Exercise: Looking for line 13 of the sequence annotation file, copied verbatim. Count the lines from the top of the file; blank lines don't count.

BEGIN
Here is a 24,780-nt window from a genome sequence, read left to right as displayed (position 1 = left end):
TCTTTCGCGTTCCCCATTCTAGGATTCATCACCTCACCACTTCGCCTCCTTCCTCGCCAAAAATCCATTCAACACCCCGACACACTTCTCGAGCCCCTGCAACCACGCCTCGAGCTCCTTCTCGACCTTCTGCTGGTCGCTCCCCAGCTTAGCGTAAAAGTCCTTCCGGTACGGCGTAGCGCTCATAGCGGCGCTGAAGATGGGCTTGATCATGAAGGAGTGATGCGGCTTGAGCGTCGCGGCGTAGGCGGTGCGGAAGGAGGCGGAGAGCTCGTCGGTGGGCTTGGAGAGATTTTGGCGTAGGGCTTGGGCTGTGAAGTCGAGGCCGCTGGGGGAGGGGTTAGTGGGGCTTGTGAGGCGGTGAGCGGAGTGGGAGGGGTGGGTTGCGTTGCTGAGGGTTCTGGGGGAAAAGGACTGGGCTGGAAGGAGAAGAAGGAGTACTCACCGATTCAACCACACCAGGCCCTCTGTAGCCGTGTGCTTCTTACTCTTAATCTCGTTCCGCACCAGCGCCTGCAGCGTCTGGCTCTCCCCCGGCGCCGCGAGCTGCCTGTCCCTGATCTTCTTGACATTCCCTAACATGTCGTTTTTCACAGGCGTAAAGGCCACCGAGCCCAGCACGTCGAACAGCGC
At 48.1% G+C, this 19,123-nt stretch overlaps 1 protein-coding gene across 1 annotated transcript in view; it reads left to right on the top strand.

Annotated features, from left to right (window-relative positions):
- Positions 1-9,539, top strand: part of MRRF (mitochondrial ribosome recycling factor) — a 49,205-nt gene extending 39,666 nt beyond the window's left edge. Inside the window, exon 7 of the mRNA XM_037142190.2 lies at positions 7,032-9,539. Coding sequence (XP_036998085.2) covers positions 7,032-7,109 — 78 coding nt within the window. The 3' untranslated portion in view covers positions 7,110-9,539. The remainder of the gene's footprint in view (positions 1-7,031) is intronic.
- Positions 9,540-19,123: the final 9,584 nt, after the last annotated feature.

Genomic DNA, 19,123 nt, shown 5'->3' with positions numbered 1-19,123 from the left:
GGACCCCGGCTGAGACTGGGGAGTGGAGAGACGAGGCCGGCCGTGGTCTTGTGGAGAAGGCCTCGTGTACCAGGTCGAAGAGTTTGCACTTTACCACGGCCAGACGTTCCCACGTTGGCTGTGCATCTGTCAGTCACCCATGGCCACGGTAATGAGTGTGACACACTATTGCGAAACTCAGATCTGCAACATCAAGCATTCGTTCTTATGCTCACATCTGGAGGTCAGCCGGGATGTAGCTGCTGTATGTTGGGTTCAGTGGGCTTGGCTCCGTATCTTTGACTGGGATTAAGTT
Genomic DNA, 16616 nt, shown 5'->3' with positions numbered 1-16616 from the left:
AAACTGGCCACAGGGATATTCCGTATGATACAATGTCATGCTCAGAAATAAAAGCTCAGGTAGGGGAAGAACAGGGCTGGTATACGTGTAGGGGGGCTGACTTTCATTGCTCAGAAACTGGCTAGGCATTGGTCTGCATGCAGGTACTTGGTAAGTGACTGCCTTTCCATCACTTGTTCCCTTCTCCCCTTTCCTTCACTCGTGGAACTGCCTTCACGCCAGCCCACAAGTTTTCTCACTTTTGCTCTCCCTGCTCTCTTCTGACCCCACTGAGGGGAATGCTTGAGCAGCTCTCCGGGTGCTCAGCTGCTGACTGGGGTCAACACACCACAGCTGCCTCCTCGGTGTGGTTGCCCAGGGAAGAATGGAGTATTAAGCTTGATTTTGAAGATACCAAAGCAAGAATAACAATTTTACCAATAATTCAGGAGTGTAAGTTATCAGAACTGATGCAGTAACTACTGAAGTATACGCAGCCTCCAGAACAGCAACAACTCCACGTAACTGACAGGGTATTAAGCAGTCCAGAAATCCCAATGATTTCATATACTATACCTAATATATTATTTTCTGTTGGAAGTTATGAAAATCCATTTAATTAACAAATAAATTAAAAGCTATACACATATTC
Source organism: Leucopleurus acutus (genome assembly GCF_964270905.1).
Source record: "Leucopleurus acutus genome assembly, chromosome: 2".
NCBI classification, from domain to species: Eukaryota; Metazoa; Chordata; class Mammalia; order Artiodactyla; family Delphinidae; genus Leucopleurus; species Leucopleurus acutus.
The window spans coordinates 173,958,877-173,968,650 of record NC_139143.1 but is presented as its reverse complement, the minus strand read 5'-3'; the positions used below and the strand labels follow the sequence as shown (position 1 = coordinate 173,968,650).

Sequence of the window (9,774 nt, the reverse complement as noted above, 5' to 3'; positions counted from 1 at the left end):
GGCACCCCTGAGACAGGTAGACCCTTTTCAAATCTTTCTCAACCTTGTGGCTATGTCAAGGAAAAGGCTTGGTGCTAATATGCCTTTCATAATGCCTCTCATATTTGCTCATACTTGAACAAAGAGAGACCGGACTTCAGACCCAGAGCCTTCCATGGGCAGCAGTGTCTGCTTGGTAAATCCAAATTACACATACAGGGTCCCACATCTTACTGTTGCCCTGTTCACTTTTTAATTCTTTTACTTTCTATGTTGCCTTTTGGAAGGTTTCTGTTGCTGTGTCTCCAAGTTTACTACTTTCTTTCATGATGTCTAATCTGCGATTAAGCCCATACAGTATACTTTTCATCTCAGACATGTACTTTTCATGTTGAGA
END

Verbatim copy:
NCBI classification, from domain to species: Eukaryota; Metazoa; Chordata; class Mammalia; order Artiodactyla; family Delphinidae; genus Leucopleurus; species Leucopleurus acutus.